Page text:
Chernobyl saved the full explanation of the 1986 nuclear disaster until its fifth and final hour, “Vichnaya Pamyat,” using the same tactics it did earlier in the season to maximize our dread, except this time in new ways. Initially, even those with a passing knowledge of the nuclear meltdown knew that a scene of children playing in radioactive ash was going to end badly (even if its characters didn’t yet), but the horror grew as we were introduced not only to the barely-avoided global scope of the disaster, but of the human cost it took to keep it contained. This was magnified throughout the series’ short run of episodes, but never more so than in its finale. “Vichnaya Pamyat” starts with serene scenes of a town and its inhabitants who don’t yet know that a hellmouth is about to open up and destroy them. But more than that, these are now faces we recognize from the series. We know them as men, women, and children who will die horribly in the chaos of the fallout.
Craig Mazin’s HBO miniseries was such an exceptional journey exactly because it always focused on the humanity of the Chernobyl disaster. The tension was thus two-fold: we knew what was going to happen to these people even before they did, but that was augmented to an even more horrifying place because of the culture of lies within the Soviet state at that time. Even as the reactor core was melting down, Dyatlov would not acknowledge that it was happening. We then saw those costly mistakes, led by Dyatlov, play out in the series’ first and last episodes in ways that you couldn’t help but viscerally react to. This all didn’t happen just because of a machine failure or innocent human error, it came down to the arrogance of three men—and one in particular—who were so hell-bent on chasing meaningless bureaucratic glory that their egos almost led to the end of the world. It’s so staggeringly unnecessary it nearly sears you from the inside out.
Chernobyl saved its lesson on how the reactor failed until this last hour, which was an unusual but right choice for several reasons. Firstly, it forced us to go through the chaos and uncertainty of the meltdown with the rest of the characters without knowing why things were happening or how to fix them (at least, for those of us who are not nuclear engineers). It also allowed us to sit with the full scope of the disaster for four hours before being told how it all works—or doesn’t. Truly, what other dramatic series has ever spent as much time in an episode as “Vichnaya Pamyat” did literally educating viewers? I walked away from the hour knowing the basics of how a nuclear reactor works and why Chernobyl had such a catastrophic failure, which is an incredible feat of storytelling. Not to mention that it was all extraordinarily compelling! Making what could be such dry material so dramatic is part of the wonder of this series, and it’s down, again, to our human connection to what happened. The fury one feels hearing how many ways Dyatlov put those men in danger, and the series of events that led to a slow death march towards the ultimate horror of Chernobyl, cannot be overstated. For a series to master both the dramatic and educational (historical and scientific) in tandem is truly astounding.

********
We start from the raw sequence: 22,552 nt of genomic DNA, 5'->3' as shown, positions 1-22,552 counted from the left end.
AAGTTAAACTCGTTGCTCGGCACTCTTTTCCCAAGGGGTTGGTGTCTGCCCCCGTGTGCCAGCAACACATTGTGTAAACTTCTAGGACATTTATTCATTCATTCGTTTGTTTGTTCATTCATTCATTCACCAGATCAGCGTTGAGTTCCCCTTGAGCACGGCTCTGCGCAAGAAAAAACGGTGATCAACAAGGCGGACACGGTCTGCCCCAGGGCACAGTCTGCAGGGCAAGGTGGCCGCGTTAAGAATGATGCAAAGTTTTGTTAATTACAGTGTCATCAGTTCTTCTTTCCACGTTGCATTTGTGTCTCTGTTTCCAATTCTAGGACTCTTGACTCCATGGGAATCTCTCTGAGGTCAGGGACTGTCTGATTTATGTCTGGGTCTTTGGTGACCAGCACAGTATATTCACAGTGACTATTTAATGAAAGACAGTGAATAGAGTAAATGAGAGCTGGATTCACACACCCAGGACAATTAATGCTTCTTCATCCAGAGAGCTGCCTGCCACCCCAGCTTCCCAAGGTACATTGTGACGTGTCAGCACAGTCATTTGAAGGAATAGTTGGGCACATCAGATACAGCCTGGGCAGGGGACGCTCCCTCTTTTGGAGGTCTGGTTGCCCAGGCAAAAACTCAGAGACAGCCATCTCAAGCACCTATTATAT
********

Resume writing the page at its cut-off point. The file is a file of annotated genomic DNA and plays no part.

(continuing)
Much of this also came down to the fantastic case, and Jared Harris likely will (and should) win an Emmy for his layered and exceptional portrayal of Valery Legasov. But Emily Watson’s quiet, persistent pursuit of the truth shouldn’t be forgotten, nor should we overlook Stellan Skarsgard’s performance, which made for one of the series’ most outstanding arcs as Boris came to terms with the reality of what was happening. This wasn’t something that could be brushed under the rug for the sake of state secrets. He came so far from the first episode, ultimately standing up to his comrades and demanding they let Valery speak the truth. The episode even takes the time for Boris—who knows he’s dying —to silently observe an inch worm and acknowledge the beauty of an Earth that was nearly blown to smithereens. Even as they sat in a radioactive area, life was finding a way.
Eventually, “Vichnaya Pamyat” shows us the ghost town that now exists in the place where a thriving community once was, already haunted by the ghosts of those who died trying to stop the horror. Everything about Chernobyl was maddening, and Mazin’s series never let up on that tension. We’re meant to be driven mad by it, even though there is some kind of hope in the end of there were valuable lessons learned. Yet everything marches inevitably towards an epilogue that chronicles the deaths, sacrifices, displacement, illnesses (including heightened cancer rates among children), and the political legacy of the disaster. All of it is set to a haunting a capella choral piece, with Valery’s words still hanging in the air. “The truth doesn’t care about our needs or wants […] This, at last, is the gift of Chernobyl: Where I once would fear the cost of truth, now I only ask ‘what is the cost of lies?’” As the series proved, it’s too high.